Curry was masterful during the Finals, taking home MVP honors after proving unstoppable against the Celtics. Kerr may have to lessen Curry’s workload considering his star will turn 35 in March. But Curry has done nothing but defy odds his entire career.
“With Steph, you have to factor in a lot more besides just the age,” Kerr said. “You can’t just look at his age and go, well, he’s only got a year left or two years left because that’s traditionally when players start to fade or whatever.
“I think of Steve Nash a lot when I think of Steph. I watched Steve in Phoenix play at a really high level until … John Stockton did the same thing in Utah. You’re talking about athletes who are ferociously committed to their craft, to their body, to their conditioning.”
Curry is in better shape with a more chiseled physical than early in his career. He is showing no signs of slowing down.
”Every single aspect of Steph’s day, he’s devoted to being at the top of his game for as long as he can,” Kerr said. “And you’re talking about one of the best athletes in the world. Maybe not by, you know, how high you jump or how fast you are, traditional athletic standpoint. But when you talk about hand-eye and balance and core strength, Steph is one of the greatest athletes on earth. His ability to keep himself at such a high level, it’s not an accident. I fully expect him to have a lot more great years.”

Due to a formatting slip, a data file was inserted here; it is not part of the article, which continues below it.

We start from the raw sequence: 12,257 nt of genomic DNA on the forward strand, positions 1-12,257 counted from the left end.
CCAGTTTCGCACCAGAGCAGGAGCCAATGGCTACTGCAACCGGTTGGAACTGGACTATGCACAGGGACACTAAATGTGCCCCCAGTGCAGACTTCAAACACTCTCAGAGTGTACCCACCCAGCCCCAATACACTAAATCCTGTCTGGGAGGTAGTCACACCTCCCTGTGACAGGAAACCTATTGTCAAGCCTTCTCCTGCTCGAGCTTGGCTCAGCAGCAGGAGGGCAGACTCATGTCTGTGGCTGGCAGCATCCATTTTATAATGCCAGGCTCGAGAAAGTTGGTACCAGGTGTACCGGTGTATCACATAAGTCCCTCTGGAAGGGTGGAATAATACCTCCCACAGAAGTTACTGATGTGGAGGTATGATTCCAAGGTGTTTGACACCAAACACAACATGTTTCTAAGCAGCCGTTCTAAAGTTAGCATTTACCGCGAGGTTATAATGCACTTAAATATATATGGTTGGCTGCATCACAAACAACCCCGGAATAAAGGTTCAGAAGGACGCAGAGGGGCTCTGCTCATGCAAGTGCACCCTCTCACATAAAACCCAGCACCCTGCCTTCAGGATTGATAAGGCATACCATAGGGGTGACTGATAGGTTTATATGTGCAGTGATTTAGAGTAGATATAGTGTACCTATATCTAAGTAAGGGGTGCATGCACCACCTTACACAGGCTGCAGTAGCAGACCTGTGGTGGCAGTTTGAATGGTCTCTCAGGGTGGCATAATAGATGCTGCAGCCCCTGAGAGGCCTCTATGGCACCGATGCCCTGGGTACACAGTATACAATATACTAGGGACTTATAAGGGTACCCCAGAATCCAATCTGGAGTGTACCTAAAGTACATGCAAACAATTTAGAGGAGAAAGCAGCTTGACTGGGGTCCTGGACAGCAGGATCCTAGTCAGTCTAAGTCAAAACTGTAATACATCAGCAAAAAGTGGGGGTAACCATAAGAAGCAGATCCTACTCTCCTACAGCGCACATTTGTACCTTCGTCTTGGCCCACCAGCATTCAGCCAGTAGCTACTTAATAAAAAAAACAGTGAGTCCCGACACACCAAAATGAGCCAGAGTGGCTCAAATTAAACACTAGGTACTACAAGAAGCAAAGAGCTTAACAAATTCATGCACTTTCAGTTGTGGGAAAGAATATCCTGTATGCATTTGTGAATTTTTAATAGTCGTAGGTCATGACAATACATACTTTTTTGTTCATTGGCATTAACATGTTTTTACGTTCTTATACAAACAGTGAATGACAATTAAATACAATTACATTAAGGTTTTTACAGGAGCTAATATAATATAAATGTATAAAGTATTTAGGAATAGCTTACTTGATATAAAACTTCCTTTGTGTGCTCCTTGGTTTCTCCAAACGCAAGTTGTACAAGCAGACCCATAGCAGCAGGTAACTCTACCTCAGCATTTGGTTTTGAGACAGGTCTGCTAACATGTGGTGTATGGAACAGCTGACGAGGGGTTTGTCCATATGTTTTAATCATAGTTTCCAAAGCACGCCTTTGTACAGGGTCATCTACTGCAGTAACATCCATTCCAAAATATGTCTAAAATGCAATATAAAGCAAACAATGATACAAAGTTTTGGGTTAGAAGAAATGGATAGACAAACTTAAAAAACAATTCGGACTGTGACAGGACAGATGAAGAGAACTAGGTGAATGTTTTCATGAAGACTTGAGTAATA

The signing of Dennis Smith Jr. likely means the end of the road for former Celtic Isaiah Thomas with the Hornets. Thomas was hoping for a reunion after spending the second half of last season with the club. The Hornets appeared interested, but with the return of coach Steve Clifford, they went in another direction. Thomas is one of many veterans looking for work who likely will have to wait for an injury or a need to arise in training camp … The Pistons filled out their coaching staff by adding former Supersonic Rashard Lewis, as well as Keith Bogans, whose playing career ended with a brief stint with the Celtics. Both were on Detroit’s summer league staff and Lewis said he enjoyed his first coaching experience and was eager to work with a young team. The Pistons also added Jazz sharpshooter Bojan Bogdanovic in a trade for former Celtic Kelly Olynyk and Saben Lee. The Jazz continue their fire sale of veterans as they begin a rebuild. Point guard Mike Conley and swingman Jordan Clarkson are still available with Utah having little need for them … The NBA has resumed locker room access for reporters after a two-year ban because of COVID-19 concerns. Reporters will be allowed to conduct interviews with individual players in the locker room. In previous years, reporters were only allowed to interview the head coach prior to games and were limited to selected players postgame. The NFL and Major League Baseball allowed reporters into locker rooms over the past year. The move should allow for more complete coverage of the league … The Grand Rapids Gold named 17-year NBA veteran Andre Miller coach. Many aspiring coaches, especially former players, are pursuing opportunities in the G League. Miller was considered one of the game’s craftiest point guards … The Rockets invited 7-foot-4-inch Boban Marjanovic to camp, giving the veteran perhaps one final shot to stay in the NBA. Marjanovic spent some of his best seasons with the Mavericks before being waived last season … The Celtics will be the third team to take a look Luka Samanic, a 2019 first-round pick of the Spurs who has not been able to stay in the league. He was waived by San Antonio prior to last season and then later by the Knicks after signing with their G League team.